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Brendan Howlin cuts call was "shot across the bow"

Michael Noonan plays down Minister for Public Expenditure’s demand for 20 per cent cut across Government departments.

Brendan Howlin, left, and Michael Noonan
Brendan Howlin, left, and Michael Noonan

BRENDAN HOWLIN’S CRITICISM of overspending in Government departments was simply “a shot across the bows”, said Finance Minister Michael Noonan.

Noonan defended the call of the Minister for Public Expenditure and Reform for cuts of 20 per cent across Government departments as the mark of a minister just  doing his job. Answering questions after his presentation on the state of the economy and public finances to an Oireachtas committee this morning, Noonan played down any strife within Cabinet on the issue.

Noonan also came under scrutiny from members of the committee on the high unemployment figures and the provision of credit to SMEs.

The Credit Review Office’s quarterly report, published this week, said the credit target of €3bn in SME loans from AIB and Bank of Ireland would not be met for 2010. The Small Firms’ Association and ISME both rejected that the reason the target would not be met was anything to do with the demand, or lack thereof, for loans. The SFA’s Patricia Callan had said that their association’s members had come to the conclusion that “there’s no point going near the banks” because they wouldn’t meet their strict criteria for lending.

Answering a question from Fianna Fáil’s Michael McGrath at the Oireachtas committee this morning, Noonan said that he couldn’t rely on “anecdotal” evidence from “interest groups” that supply of credit was the problem, and not the demand. He recommended that businesses go to the Credit Review Office if they want a review of a loan application. He also said Richard Bruton was looking at the contagion of the property collapse, which he said could have affected “small, decent family businesses” who might have thought the smart thing at the time was to invest their profits in property.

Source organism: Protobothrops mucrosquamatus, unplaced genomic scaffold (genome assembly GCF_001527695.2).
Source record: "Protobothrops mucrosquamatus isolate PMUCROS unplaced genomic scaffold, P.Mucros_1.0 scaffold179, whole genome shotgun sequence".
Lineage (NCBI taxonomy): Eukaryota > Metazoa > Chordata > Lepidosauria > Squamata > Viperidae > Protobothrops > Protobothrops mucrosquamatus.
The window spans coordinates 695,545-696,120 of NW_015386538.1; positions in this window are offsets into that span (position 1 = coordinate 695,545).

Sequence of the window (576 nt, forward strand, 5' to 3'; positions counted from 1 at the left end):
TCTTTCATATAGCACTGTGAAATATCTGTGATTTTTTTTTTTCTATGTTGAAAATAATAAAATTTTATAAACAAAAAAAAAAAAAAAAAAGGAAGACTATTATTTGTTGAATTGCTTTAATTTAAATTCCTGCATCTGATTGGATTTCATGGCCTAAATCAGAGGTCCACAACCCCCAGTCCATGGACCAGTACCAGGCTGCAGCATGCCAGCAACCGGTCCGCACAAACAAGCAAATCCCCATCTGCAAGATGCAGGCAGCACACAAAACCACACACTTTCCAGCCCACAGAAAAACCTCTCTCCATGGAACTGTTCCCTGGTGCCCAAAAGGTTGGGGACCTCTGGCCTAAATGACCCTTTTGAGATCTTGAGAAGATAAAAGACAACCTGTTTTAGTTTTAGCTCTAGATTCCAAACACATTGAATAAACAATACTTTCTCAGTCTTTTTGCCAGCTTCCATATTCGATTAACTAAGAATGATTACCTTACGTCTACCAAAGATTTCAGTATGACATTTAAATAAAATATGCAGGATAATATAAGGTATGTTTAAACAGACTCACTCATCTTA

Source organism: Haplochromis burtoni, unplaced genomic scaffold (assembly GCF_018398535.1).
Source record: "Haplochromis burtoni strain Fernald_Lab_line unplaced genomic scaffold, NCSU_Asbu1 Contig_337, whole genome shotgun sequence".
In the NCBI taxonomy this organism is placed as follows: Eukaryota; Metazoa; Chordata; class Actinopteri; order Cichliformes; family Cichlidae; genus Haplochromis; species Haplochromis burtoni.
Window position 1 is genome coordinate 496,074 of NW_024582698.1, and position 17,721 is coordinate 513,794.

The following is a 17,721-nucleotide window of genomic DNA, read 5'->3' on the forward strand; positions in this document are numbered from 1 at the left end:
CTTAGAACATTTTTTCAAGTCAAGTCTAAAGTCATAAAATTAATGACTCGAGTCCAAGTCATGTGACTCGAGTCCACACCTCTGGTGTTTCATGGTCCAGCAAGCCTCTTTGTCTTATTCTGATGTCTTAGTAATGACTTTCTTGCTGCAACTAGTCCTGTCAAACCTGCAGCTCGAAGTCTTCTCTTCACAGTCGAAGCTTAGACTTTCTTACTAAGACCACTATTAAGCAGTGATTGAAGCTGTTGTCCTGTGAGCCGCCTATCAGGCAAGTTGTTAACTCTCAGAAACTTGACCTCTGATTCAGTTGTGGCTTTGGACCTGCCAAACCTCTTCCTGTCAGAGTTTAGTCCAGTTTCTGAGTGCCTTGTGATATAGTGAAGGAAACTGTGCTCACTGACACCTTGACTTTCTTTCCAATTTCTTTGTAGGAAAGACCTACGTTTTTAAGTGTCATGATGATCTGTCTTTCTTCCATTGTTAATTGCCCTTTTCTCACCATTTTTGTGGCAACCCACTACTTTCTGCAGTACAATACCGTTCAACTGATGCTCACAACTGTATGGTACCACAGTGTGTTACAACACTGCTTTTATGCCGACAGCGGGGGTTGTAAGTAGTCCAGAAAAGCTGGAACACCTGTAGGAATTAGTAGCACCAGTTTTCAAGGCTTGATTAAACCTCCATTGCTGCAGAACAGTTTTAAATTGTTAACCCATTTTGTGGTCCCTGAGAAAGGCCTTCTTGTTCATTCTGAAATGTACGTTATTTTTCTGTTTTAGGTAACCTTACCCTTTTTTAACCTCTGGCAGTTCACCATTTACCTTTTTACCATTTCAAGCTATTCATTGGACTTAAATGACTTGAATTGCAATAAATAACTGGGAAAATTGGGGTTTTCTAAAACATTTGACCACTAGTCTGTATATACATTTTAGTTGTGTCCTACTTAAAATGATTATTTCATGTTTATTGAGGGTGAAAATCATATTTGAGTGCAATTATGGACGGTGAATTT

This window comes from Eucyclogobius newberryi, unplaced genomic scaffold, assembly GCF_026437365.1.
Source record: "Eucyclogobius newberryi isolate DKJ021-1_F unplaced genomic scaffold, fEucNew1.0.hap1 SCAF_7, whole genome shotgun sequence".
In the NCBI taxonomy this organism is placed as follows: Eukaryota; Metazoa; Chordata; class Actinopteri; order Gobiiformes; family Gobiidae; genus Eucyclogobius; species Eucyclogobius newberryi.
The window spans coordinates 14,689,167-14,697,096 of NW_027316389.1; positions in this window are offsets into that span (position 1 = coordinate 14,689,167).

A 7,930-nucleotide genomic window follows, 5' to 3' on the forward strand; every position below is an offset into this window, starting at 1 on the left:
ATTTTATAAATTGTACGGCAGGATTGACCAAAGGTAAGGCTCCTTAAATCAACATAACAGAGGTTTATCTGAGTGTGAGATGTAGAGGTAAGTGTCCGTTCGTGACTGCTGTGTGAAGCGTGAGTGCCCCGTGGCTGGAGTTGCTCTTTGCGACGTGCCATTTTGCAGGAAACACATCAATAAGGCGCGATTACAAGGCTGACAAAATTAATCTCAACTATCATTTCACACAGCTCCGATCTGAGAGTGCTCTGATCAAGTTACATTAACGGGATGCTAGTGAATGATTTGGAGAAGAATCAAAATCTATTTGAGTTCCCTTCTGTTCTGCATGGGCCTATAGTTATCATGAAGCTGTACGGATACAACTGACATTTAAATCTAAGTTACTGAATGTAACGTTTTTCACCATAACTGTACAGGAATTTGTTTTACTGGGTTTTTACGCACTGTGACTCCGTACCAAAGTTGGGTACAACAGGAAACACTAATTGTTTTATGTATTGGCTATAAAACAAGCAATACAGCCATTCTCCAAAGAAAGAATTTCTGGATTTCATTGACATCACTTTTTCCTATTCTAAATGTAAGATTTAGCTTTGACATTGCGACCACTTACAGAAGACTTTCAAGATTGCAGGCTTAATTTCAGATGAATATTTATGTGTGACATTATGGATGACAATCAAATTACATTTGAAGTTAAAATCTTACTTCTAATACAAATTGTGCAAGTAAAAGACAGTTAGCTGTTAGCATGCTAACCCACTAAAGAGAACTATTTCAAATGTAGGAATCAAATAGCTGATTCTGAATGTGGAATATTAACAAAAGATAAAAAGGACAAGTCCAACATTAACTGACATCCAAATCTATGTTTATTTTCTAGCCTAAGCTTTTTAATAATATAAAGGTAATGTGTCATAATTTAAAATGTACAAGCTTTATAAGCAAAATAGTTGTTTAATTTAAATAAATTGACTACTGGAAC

Sinn Féin’s Pearse Doherty focused on the growing unemployment figures and the “distress” being caused by the austerity measures planned for Ireland over the next number of years. He asked if the Government could give a deadline for any proposals to help with mortgage debt relief to be implemented. Michael Noonan reiterated that only 58 compulsory repossessions had come through the courts in the past 12 months and that a “free-for-all” debt forgiveness plan would be impossible. He said:

We have to make the distinction between ‘can’t pay’ and ‘won’t pay’.

He invited Doherty to submit his suggestions to the inter-departmental group looking at mortgage debt relief plans. The minister said that it’s not true that no action will be taken until the December Budget.

Noonan reiterated in answers to Joe Higgins later that it wasn’t “evil geniuses” in Europe who induced Irish people to invest in property. He and Socialist Party deputy Higgins clashed over the definition of the “working class” – and who in politics represented that group. Responding to Higgins’s criticism of the failure of “your system” of capitalism, Noonan said: “Who is working class anymore?” and said that “old-fashioned rhetoric” belonged in the archive at Dublin City Library. Noonan said:

Look at the votes. See who represents who in this country. Both parties have got more of what you call working-class votes than any of the left-wing parties. Talking about your exclusive representation of working classes – you don’t.

Read: Michael Noonan tells Oireachtas committee – ‘No magic bullet for mortgage debt relief’>

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